New Yorkers struggle to find rides amid taxi shortage, Uber price hikes

With Big Apple reopening, passengers can expect dire shortage of taxis and surging Uber, Lyft prices

It could be a long, brutal summer for New Yorkers who need a ride.

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Emily Wood, a 39-year-old ad executive in the West Village, was late for a doctor visit late last month and couldn’t find a taxi on Sixth Avenue at West 11th Street. So she opened the Uber app and punched in a five-minute trip to West 25th Street.

Uber wanted an eye-popping $39 — so Wood hoofed the 14 blocks in her running sneakers. When the doctor told Wood her blood pressure was high, she had to explain.


"The prices have just been astronomical," Wood said. "I’m going to plan ahead and I’m going to allow more time to take the subway and walk."

The problem may get worse before it gets better. As offices reopen and tourists begin to trickle in this summer, industry experts say passengers will face a dire shortage of taxicabs and surging prices for Uber and Lyft rides. That’s because drivers who largely stopped working during the pandemic remain reluctant to come back, instead taking other jobs or collecting unemployment.

It could be a long, brutal summer for New Yorkers who need a ride.

"The summer could be really crazy," Bruce Schaller, a transportation expert and former city transit official, told the Post.

According to the Taxi and Limousine Commission, there were 4,900 yellow cabs cruising the city in April. While that’s up slightly from 4,700 in March — it’s less than half the 11,400 cabs that were available in February 2020, before lockdowns.

Indeed, one Queens taxi dispatcher who asked not to be named said that about 50 percent of his company’s drivers are currently on the road, up from 15 percent or 20 percent when the pandemic first hit. He hopes to get back to full capacity by year’s end, but obstacles remain — particularly the $300-a-week federal sweetener to jobless benefits in New York.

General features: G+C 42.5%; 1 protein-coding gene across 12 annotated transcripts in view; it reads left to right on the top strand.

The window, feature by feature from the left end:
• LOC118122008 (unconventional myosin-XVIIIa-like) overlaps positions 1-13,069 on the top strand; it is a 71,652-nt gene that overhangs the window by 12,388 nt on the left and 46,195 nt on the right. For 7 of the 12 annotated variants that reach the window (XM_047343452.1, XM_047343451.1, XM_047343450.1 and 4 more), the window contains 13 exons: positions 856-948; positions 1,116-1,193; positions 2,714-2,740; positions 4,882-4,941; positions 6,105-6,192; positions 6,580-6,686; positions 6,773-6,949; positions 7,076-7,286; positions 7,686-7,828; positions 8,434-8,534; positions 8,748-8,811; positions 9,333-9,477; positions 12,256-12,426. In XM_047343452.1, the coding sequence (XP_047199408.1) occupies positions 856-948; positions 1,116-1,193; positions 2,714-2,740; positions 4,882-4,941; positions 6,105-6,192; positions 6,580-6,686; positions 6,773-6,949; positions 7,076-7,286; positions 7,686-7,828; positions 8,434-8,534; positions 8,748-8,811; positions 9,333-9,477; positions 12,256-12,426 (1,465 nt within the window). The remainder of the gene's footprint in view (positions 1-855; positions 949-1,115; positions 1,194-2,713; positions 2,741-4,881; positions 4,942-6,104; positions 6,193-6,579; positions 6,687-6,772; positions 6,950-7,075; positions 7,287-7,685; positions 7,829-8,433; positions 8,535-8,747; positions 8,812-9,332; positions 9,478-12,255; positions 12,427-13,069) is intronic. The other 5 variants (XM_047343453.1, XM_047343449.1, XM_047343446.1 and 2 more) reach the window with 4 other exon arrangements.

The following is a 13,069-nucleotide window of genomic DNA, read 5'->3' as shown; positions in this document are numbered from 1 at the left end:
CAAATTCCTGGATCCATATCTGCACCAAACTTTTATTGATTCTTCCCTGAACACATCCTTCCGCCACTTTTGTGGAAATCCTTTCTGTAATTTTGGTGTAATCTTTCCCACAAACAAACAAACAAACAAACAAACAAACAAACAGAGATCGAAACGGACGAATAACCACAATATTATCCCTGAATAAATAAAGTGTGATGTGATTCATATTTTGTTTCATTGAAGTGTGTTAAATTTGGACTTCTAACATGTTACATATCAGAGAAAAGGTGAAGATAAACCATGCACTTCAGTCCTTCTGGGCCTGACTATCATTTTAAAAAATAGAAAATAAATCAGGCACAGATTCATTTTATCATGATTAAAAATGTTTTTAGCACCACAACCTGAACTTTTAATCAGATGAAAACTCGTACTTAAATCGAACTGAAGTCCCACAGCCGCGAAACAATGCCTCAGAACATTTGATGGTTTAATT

"Receiving unemployment has certainly diminished their desire to return," the owner said. "I think that when the city begins to open up there will be more drivers."

In the meantime, fares on Uber and Lyft are skyrocketing.


Mike Gunzelman, a 30-year-old TV and radio host , gripes that Uber’s prices are a "sham." Two weeks ago, the app charged him $16 to go 7 blocks down Second Avenue on the Upper East Side. He likewise complains that Ubers are lately taking longer to arrive.

"I understand surge pricing, but it seems like surge pricing is 24 hours a day now, and that’s not how it was," Gunzelman told The Post. "Now that COVID is in the rear view mirror, it’s very frustrating."

Uber is spending $250 million on temporary bonuses to get more drivers on the road, spokesman Harry Hartfield said, adding that New York drivers are currently making about $38 per hour plus tips.

Hartfield wouldn’t say how that compares to previous rates, but Jonathan Vega, a 30-year-old Uber driver from Queens, told The Post that he’s bringing in as much as $40 per hour, compared with $25 an hour earlier this year. 

"From August until February, it was atrocious. There was no money," Vega said. "There’s more money to be made now because I think a lot of drivers are still — I’m not sure if they’re still hesitant or still collecting unemployment." 

Hartfield declined to say what percentage of Uber’s surging prices are being passed on to drivers, saying, "It’s somewhat of a complicated algorithm." A spokesperson for Lyft said the company has also seen "big increases" in demand but would not provide details on pricing or driver pay. 

"If I’m making $11 more per ride, I can only imagine how much more the rider is paying," said Vega. 

While the next three months promise to be pricey for passengers, the surges will likely come crashing to a halt when the federal unemployment benefits expire in September, predicts Matthew Daus, a former chairman of the Taxi and Limousine Commission. That, combined with the city’s reopening, he said, could spark a sharp reversal in which driver supply outstrips demand — as was the case before the pandemic.


"We’re going to have ‘taximageddon’ in the fall," Daus warned. "I fear that there’s going to be a ton of vehicles in the streets searching for work and there’s not going to be enough work until the holidays at least."

In the meantime, driving a taxi in the city can be surreal of late, with queues at typically cab-mobbed airports nearly empty, says Augustine Tang, a 36-year-old cabbie from Brooklyn. He never used to get calls asking him to come pick up passengers at JFK Airport, but now fields such requests three or four times each week.